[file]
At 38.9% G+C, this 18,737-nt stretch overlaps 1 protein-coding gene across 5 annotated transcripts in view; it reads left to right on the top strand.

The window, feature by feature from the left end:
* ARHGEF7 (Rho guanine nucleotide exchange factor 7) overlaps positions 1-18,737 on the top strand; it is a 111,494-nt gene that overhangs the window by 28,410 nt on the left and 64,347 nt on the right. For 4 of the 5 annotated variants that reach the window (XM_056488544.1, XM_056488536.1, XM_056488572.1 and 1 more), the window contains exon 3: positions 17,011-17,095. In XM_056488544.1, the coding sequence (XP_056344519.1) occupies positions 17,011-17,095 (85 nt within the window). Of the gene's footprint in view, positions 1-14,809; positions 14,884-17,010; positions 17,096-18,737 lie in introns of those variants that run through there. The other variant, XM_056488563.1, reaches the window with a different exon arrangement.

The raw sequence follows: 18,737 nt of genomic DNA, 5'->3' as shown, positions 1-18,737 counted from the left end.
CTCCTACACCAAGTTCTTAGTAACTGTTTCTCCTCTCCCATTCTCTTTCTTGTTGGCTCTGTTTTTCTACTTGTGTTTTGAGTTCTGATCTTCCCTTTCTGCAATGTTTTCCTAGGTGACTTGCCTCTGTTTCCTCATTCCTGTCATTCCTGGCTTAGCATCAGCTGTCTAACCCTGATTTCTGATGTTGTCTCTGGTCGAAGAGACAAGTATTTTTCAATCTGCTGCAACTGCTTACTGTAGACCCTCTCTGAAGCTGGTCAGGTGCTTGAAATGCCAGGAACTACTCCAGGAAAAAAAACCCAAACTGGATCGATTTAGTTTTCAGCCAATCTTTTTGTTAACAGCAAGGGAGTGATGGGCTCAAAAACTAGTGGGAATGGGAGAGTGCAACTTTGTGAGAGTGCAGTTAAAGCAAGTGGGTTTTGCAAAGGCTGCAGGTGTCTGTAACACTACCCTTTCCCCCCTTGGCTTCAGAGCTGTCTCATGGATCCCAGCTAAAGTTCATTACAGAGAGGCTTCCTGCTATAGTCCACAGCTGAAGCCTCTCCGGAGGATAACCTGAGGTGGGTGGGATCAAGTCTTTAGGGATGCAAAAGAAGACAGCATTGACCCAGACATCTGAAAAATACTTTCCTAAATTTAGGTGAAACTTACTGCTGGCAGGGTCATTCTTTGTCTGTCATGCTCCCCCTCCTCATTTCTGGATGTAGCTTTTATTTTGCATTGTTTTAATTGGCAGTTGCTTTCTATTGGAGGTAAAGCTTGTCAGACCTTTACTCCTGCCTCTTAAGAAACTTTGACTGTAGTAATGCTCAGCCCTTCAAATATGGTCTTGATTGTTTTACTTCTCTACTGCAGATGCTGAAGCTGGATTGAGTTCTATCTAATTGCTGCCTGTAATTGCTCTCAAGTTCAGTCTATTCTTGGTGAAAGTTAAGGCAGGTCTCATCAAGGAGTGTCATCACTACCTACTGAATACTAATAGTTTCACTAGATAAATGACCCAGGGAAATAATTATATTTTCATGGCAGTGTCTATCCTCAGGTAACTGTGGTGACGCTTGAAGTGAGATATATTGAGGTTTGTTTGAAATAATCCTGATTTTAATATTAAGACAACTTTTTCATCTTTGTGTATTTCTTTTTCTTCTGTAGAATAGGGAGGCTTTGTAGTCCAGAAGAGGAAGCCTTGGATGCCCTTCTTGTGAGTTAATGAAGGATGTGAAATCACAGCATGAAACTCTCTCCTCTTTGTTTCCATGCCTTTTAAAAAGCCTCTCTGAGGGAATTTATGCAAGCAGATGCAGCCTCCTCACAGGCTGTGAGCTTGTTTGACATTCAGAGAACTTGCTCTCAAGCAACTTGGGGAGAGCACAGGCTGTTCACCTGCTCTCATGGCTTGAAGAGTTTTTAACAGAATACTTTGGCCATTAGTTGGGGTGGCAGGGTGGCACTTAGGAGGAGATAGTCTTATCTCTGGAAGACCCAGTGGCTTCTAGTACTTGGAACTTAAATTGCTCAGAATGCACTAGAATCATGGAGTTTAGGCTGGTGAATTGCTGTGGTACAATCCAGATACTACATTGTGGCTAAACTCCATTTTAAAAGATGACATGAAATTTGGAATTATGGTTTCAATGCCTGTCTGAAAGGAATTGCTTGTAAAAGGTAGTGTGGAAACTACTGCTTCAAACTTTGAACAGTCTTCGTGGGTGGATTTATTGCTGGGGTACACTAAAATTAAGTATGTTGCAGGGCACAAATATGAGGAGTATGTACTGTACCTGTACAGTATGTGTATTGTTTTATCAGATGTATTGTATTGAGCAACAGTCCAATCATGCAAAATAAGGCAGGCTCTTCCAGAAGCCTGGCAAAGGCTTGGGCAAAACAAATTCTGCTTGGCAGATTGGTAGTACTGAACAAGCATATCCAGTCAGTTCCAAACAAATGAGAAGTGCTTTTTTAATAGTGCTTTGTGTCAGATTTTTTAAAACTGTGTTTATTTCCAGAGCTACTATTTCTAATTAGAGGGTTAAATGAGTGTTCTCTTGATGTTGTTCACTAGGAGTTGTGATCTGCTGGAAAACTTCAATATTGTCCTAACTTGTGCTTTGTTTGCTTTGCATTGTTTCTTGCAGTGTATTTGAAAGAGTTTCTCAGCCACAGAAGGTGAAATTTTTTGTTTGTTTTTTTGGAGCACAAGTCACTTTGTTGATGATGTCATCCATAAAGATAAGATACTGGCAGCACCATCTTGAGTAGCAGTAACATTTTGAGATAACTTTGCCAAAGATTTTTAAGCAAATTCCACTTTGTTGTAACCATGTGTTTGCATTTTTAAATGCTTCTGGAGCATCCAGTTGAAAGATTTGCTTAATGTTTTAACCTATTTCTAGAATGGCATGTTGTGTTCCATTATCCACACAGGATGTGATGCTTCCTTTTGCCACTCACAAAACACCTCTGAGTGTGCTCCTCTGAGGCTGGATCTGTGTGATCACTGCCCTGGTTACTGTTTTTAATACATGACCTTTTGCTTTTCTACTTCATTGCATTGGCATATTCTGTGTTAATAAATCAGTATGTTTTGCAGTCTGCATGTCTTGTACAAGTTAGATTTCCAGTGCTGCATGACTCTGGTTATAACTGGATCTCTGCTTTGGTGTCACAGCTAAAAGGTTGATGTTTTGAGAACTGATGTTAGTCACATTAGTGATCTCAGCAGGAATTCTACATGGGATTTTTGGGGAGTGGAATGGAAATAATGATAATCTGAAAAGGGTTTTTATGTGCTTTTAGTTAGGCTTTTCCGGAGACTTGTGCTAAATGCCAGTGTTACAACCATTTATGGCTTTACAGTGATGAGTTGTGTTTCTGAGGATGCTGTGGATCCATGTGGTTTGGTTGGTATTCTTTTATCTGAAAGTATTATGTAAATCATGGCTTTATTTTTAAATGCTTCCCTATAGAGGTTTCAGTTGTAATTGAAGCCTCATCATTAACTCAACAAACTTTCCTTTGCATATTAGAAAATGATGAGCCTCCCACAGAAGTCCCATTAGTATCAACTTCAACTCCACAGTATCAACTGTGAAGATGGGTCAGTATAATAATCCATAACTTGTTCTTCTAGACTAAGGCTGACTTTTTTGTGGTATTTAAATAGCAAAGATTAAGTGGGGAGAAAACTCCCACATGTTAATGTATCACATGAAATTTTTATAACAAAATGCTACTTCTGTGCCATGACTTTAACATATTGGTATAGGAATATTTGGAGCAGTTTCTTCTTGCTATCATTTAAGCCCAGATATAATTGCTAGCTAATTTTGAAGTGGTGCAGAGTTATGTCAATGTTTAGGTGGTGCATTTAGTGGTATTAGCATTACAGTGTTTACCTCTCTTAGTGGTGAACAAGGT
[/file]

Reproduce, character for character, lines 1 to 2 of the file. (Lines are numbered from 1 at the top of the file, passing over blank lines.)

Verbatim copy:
At 38.9% G+C, this 18,737-nt stretch overlaps 1 protein-coding gene across 5 annotated transcripts in view; it reads left to right on the top strand.

The window, feature by feature from the left end: